October 6, 2022

Accounting News Roundup: Supercommittee’s FAIL; Andersen’s Failures; Olympus Employees’ Betrayal | 11.21.11

Debt supercommittee members brace for failure [WaPo]
The congressional “supercommittee” stumbled its way toward failure Sunday, with final staff-level discussions focusing mostly on how the panel should publicly admit that lawmakers could not meet their mandate of shaving $1.2 trillion from the federal debt. Rather than making a final effort at compromise, members of the special deficit-reduction committee spent their final hours casting blame and pointing fingers, bracing for the reaction from financial markets that are already jittery over the European debt crisis.

Kyl, committee divide on taxes [The Hill]
“We are not a tax-cutting committee,” Kerry said. “We’re a deficit-reduction committee.”

U.S. Billionaires Avoid Reporting Gains to IRS [Bloomberg]
When billionaire Billy Joe “Red” McCombs, co-founder of Clear Channel Communications Inc., reported a $9.8 million loss on his tax return, he failed to include about $259 million from a lucrative stock transaction. After an audit, the Internal Revenue Service ordered him to pay $44.7 million in back taxes. McCombs, who is worth an estimated $1.4 billion and is a former owner of the Minnesota Vikings, Denver Nuggets and San Antonio Spurs sports franchises, sued the IRS, settling the case in March for about half the disputed amount.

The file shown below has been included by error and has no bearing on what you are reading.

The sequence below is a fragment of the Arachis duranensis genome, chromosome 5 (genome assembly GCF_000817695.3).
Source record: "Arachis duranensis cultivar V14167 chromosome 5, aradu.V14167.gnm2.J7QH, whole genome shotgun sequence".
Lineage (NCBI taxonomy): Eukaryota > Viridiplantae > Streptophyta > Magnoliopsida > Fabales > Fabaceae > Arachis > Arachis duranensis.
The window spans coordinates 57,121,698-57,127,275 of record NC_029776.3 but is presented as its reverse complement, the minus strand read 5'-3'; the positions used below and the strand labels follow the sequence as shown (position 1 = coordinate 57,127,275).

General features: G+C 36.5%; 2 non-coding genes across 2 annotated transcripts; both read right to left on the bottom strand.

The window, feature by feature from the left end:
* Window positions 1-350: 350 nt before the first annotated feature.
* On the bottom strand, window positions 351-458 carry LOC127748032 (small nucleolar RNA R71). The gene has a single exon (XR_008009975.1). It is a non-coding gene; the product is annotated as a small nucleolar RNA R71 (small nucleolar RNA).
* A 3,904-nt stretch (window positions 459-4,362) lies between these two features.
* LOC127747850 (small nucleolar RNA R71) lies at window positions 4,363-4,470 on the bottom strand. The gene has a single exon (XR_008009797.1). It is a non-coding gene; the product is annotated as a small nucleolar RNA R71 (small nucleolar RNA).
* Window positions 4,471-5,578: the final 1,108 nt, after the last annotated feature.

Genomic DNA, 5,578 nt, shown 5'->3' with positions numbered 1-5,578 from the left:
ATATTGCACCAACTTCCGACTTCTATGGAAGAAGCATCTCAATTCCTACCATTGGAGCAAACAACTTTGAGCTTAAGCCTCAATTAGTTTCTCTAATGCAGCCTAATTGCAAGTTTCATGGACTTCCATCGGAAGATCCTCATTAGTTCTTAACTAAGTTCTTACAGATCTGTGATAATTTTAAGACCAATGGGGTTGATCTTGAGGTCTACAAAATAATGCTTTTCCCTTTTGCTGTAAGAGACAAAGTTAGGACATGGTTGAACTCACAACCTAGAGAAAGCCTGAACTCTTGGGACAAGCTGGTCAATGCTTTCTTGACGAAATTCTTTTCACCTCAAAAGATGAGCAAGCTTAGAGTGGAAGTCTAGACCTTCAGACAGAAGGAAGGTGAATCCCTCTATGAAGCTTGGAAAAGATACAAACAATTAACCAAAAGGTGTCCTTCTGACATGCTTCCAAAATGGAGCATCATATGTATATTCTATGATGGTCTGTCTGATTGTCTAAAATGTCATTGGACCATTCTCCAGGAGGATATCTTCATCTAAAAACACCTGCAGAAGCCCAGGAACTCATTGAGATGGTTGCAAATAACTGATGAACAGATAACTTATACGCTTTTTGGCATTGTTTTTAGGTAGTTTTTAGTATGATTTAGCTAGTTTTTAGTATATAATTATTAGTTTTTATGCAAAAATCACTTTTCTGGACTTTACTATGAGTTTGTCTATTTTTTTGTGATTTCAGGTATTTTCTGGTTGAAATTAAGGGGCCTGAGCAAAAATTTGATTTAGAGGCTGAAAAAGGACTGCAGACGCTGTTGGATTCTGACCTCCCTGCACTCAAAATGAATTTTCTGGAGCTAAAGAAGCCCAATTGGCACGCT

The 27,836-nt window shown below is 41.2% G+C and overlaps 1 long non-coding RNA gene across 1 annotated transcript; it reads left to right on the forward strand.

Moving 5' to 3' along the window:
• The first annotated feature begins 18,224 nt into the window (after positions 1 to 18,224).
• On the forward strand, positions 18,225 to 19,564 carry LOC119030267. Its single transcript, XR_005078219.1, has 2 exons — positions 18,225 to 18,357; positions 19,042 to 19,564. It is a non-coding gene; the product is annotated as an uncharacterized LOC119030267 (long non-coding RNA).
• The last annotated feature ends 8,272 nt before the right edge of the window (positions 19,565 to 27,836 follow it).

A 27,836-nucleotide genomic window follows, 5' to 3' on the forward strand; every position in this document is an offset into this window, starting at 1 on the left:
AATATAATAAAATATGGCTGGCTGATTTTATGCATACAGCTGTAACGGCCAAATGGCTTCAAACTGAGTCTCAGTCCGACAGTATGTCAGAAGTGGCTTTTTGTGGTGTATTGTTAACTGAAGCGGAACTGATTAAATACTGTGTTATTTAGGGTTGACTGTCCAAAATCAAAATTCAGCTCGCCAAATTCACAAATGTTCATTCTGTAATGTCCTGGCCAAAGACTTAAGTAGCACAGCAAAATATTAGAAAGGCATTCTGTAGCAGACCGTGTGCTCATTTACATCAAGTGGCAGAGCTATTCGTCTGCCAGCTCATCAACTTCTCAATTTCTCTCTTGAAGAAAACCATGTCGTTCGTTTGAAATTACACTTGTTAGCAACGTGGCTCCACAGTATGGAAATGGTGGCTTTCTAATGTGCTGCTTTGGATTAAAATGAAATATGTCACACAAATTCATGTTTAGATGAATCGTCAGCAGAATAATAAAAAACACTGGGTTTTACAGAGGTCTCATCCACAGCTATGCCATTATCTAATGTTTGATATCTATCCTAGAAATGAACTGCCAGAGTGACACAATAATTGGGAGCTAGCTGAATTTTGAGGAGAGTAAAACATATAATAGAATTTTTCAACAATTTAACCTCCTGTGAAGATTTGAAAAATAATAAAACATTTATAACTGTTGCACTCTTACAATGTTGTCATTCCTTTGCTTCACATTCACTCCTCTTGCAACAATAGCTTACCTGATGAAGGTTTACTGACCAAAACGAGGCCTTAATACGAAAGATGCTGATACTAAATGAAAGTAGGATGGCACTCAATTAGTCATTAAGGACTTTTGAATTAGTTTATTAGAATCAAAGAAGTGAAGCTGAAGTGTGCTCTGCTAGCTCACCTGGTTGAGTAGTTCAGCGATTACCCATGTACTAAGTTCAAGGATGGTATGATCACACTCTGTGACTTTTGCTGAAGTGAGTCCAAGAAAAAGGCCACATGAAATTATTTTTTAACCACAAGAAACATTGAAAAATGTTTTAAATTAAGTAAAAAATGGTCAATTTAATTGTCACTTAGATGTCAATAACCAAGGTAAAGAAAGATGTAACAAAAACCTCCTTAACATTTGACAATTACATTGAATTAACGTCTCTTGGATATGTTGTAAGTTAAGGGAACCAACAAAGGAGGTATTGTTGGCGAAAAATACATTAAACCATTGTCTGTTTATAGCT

Enron’s Tenth Anniversary: Arthur Andersen’s Audit Failures at Enron and Elsewhere [GOA]
From the Grumpies: “Arthur Andersen was not a hapless bystander when Enron’s managers committed their accounting frauds, nor was it a duped auditor, nor an innocent victim of the media. Perhaps it was a scapegoat as all the large firms have engaged in audits of less than stellar quality, but that does not excuse its poor performance at Enron.”

Olympus’s $687 Million Takeover Scam Lay Hidden in Cardiff Filing System [Bloomberg]
Olympus on Nov. 8 admitted inflated advisory fees paid in the $2.1 billion acquisition of Gyrus were used to conceal soured investments dating back decades. In a practice known as “tobashi” — loosely translated as “to make fly away” — the company used offshore entities to park assets in the hope that a market recovery would erase losses before they had to be accounted for. A week after Olympus paid $620 million in March 2010 to buy back preference shares given to its advisers as fees, former Chairman Tsuyoshi Kikukawa and two senior aides, who were all serving as Gyrus directors, filed financial statements saying it wasn’t “meaningful to estimate a fair value” for the securities. Gyrus instead booked them at $177 million, the documents show.

Loyal Olympus workers feel betrayal over accounting scandal [Reuters]